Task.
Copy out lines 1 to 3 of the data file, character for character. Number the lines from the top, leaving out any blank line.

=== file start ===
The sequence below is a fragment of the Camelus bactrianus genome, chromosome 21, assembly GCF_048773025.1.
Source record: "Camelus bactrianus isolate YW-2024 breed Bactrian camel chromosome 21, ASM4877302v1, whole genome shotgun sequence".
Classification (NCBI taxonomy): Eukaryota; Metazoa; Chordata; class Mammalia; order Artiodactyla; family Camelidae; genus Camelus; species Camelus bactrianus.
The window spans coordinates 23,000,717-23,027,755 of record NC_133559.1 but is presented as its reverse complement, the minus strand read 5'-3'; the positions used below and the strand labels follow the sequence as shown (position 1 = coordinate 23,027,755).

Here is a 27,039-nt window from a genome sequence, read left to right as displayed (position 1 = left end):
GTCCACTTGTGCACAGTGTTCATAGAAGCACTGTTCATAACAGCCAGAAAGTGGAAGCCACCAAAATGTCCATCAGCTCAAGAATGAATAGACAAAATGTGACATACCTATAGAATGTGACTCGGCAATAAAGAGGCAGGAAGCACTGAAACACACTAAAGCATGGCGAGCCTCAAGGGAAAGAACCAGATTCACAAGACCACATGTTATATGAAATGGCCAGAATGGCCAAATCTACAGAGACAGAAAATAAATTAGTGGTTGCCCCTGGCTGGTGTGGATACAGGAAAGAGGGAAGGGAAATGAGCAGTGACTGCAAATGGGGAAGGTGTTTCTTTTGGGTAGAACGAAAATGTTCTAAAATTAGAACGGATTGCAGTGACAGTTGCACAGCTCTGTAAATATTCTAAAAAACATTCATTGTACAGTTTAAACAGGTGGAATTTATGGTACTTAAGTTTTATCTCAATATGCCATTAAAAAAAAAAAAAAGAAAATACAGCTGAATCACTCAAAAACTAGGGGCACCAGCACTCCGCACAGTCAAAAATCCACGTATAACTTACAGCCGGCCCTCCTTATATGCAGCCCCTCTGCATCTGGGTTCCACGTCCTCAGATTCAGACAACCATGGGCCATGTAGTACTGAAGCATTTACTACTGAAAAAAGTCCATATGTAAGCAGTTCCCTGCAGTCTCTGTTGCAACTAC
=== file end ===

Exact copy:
The sequence below is a fragment of the Camelus bactrianus genome, chromosome 21, assembly GCF_048773025.1.
Source record: "Camelus bactrianus isolate YW-2024 breed Bactrian camel chromosome 21, ASM4877302v1, whole genome shotgun sequence".
Classification (NCBI taxonomy): Eukaryota; Metazoa; Chordata; class Mammalia; order Artiodactyla; family Camelidae; genus Camelus; species Camelus bactrianus.